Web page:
As has been stated already, particularly by Naszir but by others too, is that diversification is key. I have several separate points, but they all boil down to diversification.
Getting judoka to compete in a variety of grappling competitions is an excellent idea. It widens the skill set and makes the art more generally applicable. I think this is very much in line with judo as it was initially founded; jujitsu boiled down to what was effective, not as a sport which serves only itself.
Judo is so similar to both BJJ and sambo that the transition can be made easily. I've read that top sambo guys started coming to Japan to win judo tournaments; in return, judo guys went to Russia to prepare for the sambo, and ended up winning some of their tournaments. New challenges improve everyone; isolation encourages only stagnation.
Appeal to MMA.
Train no-gi. I would adore no-gi judo, I think throws are extremely cool compared to wrestling style takedowns. Throws have been proven effective in MMA, although they remain quite rare. This is for many reasons I'm sure, but I'd wager the major reason is that guys have to adapt judo to no-gi is the biggest hurdle. No-gi training of course also opens of judo to a much wider world of grappling, including the huge number of wrestling tournaments as well as high profile competitions like the ADCC.
Join with a striking art. I say boxing. Boxing because its relatively straight forward. Only a small subset of moves, but which can be refined endlessly. The lack of kicks could be a problem, but judo uses legs extensively for balance and trips as it is. Boxing coaches are also fairly easy to find. For an example of this sort of fusion, look at the the rise of the greco-roman clinch combined with dirty boxing in MMA. Highly effectve. As another clinching/grappling art, judo could easily adapt short inside punches (or elbows) both as a means of causing damage, but also as a way to set up throws.
Training these two aspects makes judo ready-made for MMA, instead of a fringe art that is difficult to adapt to the sport.
Argument for specailization:
Specialization will continue. Trying to enforce specialization is the equivilant to telling guys what to train and how to train it. Everyone does martial arts there own way, which is why its so interesting in the first place. Some people (like myself) will want to train judo no-gi. Some will only want to train with the gi. Some will want to compete in a variety of tournaments, others will specifically focus in judo tournaments.
BJJ has become more generalized with the rise of MMA; it has adopted the no-gi aspect very willingly. It also leaves room to throw in striking, self defence and MMA aspects like ground n pound. There are of course many gi specialists and gi only tournaments; all the best guys train at least partially with a gi. There is no reason why this need be any different for judo. If judo is so uninteresting that judo players will flock to generalize themselves out of throws, then judo is already dead.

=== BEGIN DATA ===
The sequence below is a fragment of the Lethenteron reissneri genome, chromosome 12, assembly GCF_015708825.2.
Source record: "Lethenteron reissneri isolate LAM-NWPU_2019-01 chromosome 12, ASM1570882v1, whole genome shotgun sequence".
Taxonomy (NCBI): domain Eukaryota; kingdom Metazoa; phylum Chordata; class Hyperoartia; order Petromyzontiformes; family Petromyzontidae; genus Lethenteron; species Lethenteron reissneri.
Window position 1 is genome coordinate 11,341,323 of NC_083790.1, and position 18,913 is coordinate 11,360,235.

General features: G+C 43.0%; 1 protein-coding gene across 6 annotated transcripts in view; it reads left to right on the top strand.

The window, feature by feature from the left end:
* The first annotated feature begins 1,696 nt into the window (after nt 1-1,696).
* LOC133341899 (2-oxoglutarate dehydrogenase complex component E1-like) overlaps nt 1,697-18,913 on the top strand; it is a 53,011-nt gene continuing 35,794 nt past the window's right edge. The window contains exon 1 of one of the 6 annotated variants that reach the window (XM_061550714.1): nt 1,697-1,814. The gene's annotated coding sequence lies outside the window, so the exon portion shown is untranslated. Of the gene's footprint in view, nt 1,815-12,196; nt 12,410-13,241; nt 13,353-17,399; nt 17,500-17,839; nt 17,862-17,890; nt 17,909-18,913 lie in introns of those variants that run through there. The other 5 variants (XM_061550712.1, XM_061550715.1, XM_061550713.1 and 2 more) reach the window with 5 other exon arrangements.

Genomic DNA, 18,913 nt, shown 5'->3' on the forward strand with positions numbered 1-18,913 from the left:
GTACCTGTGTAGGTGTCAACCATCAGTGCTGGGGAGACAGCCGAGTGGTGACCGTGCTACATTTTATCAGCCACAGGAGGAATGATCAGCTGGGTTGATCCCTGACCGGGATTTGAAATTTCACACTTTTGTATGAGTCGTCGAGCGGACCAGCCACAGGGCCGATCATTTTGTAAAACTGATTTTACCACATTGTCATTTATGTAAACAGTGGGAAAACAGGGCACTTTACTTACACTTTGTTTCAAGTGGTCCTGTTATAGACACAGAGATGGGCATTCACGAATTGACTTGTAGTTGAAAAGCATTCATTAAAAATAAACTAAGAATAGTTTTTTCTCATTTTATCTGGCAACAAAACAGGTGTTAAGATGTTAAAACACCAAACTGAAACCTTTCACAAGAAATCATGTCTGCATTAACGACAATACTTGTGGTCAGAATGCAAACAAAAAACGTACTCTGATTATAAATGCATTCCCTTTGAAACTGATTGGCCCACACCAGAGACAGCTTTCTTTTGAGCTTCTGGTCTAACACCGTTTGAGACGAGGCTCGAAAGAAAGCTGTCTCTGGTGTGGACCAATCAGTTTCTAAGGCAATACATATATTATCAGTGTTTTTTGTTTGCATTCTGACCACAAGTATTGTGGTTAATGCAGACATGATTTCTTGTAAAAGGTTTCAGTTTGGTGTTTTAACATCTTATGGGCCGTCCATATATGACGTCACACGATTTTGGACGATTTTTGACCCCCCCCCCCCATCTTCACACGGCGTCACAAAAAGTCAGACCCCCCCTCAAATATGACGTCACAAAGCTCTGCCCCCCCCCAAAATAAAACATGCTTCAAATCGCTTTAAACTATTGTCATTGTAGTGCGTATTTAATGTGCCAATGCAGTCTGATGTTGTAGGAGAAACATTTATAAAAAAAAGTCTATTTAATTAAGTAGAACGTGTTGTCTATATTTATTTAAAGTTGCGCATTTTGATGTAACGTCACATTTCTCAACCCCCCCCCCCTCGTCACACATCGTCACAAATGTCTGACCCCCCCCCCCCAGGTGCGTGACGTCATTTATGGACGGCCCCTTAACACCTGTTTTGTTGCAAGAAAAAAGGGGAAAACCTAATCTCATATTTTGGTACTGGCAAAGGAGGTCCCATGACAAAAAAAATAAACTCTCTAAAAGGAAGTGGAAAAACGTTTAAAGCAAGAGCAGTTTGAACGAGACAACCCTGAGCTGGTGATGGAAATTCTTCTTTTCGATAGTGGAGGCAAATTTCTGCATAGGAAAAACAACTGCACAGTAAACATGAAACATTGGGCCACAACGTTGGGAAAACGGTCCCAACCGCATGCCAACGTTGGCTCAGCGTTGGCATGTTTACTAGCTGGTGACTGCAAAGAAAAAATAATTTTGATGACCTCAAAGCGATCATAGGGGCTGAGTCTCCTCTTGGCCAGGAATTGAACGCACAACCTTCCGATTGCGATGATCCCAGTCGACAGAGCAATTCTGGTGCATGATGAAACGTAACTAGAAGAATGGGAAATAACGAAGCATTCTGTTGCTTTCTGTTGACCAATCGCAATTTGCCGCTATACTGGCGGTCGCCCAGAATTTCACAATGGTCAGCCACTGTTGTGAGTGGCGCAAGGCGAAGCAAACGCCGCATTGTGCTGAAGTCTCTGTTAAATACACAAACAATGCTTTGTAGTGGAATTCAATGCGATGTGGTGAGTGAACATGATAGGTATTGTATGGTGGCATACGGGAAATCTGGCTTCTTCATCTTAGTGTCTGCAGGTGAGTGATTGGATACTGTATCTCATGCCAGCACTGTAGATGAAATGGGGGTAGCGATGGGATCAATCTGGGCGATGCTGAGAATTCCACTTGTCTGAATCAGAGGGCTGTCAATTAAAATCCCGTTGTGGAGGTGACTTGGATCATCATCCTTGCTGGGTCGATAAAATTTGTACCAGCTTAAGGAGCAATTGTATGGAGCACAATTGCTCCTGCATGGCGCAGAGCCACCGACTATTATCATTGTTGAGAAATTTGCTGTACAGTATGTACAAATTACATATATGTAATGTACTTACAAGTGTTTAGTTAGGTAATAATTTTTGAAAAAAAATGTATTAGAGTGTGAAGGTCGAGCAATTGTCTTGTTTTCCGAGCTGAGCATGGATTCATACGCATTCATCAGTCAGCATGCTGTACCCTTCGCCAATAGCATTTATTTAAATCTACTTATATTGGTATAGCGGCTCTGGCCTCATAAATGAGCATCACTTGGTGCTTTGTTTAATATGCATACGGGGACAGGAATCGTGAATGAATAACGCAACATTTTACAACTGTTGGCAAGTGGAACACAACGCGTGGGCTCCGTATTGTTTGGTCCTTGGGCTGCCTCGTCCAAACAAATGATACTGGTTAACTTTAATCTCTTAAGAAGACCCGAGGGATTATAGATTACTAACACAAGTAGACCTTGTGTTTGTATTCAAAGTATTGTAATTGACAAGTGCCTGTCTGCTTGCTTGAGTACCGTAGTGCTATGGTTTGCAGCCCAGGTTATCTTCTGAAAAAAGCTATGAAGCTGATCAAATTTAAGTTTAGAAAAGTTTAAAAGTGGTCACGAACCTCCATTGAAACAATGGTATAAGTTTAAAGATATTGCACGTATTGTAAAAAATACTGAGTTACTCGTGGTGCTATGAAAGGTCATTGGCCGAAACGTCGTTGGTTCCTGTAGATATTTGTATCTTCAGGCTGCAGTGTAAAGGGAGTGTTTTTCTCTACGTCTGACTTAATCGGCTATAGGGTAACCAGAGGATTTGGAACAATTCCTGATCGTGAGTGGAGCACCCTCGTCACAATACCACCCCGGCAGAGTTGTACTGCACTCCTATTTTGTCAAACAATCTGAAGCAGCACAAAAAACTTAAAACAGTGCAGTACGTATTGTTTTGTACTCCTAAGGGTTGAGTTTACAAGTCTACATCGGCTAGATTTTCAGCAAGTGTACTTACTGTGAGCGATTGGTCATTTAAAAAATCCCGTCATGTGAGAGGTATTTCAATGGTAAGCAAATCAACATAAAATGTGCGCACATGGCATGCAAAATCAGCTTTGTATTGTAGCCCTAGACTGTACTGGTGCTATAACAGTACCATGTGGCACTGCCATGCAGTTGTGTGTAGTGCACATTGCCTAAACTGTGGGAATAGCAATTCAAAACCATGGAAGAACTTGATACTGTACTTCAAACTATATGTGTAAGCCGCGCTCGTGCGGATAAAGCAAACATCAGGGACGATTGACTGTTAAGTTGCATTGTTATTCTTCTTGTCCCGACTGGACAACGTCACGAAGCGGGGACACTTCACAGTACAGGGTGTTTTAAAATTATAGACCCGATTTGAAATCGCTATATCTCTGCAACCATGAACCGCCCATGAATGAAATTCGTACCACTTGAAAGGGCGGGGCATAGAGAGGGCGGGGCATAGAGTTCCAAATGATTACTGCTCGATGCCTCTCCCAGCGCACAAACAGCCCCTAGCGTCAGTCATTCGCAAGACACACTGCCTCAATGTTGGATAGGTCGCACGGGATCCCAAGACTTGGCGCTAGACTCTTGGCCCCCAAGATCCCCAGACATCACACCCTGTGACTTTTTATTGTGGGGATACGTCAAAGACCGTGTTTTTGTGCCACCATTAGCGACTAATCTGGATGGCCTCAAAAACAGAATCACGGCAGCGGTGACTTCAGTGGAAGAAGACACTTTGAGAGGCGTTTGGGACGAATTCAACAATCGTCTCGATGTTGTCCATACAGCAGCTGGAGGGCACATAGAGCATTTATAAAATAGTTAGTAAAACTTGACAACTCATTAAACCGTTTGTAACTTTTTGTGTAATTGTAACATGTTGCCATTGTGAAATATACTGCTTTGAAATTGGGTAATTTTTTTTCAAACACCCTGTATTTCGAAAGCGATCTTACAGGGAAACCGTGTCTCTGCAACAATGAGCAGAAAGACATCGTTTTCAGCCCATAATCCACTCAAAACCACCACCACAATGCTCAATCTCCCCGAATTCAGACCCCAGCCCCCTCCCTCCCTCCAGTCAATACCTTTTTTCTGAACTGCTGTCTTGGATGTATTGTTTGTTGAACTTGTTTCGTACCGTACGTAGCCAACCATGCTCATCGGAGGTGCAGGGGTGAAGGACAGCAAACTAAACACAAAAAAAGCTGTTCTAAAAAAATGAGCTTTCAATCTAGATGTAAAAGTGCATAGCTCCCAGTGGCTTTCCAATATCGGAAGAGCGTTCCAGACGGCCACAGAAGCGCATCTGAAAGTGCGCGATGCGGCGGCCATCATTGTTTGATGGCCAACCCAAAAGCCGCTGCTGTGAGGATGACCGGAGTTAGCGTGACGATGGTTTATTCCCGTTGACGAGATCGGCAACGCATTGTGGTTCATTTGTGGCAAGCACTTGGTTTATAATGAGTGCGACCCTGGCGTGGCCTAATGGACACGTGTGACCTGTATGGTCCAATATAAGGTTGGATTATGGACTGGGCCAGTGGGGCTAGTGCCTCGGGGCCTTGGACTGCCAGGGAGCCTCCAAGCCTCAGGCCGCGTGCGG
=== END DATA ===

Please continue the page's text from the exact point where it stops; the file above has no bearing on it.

I don't know how the rule would be worded, but it'd be cool to see pin times cut if you secure a position that would allow you to strike unimpeded and repeatedly, if it weren't against the rules, of course. Heck, maybe even start a pin count for what wouldn't otherwise be a pin if you could strike freely. If you're already pinning, for the sake of clarity I'll call getting a clear avenue for striking a strong pin. If not pinning but the opportunity is there, weak pin.
Just to be clear, no actual striking, just scoring for the opportunity. Like why you get points for position in BJJ.
The top crucifix that Matt Hughes loves leaves an arm free while pinning both of the uke's would be the strong pin, while the back crucifix enables lobotomy via elbow to start the weak pin count. Knees from north-south (strong) or sprawl control (weak). Elbows to the noggin from guard (weak), why not?
Maybe the tori makes his intention clear by holding the limb in question up/away to represent its lack of control, and using it to brace or manipulate excessively would get the advanced pin waved off. Also, uke getting a limb in between the striking weapon and the target, or otherwise neutralizing the technique.
Nightmare for timekeepers, yes, but aside from that, thoughts? What targets should get when benefits? Head and body, one value for body and a higher one for the head, head only?
Edit: Judo+karate. Enshin tourneys, San shou, daido juku, combat sambo. There is still plenty of striking + gi grappling out there for judo to show who's boss.
Last edited by Hesperus; 8/24/2009 10:28pm at .
I think judo is a great martial art. I studied it for years, and I love how you do not have to hurt your opponent that much to sub due them with judo. In outher words you have a damage control not found in other martial arts, this makes judo a peaceful mans art.
In reguards to promoting the art I think you can do that, if people realize that bjj is a lot like judo. In fact it should be cald Brazilian judo. It is not, because when heilo and carlos learned it, it was called Kano ju jitsu.
They chose to focus on the nawaza aspect of judo. Yet at the same time in Japan you had guys who would mostly focus on the mat work of judo. I am told this was more common in the southern part of Japan. So as you can see the two arts are so simmular. It is hard to say wich is the better, for judo players have beaten bbj players and vice versa. I know when I first read about kumora I begain to think so highly of judo, I mean the guy beat thee Gracie!!!!
Also judo people need to talk more about the judo guys in mma, for one of them is Fedor. Also Yoshidea showed what a good judo player could do when he was in pride. I am not shure why guys like jimmy Pedro never went into mma. I mean I am sure Karo Presean has nothing on this guy.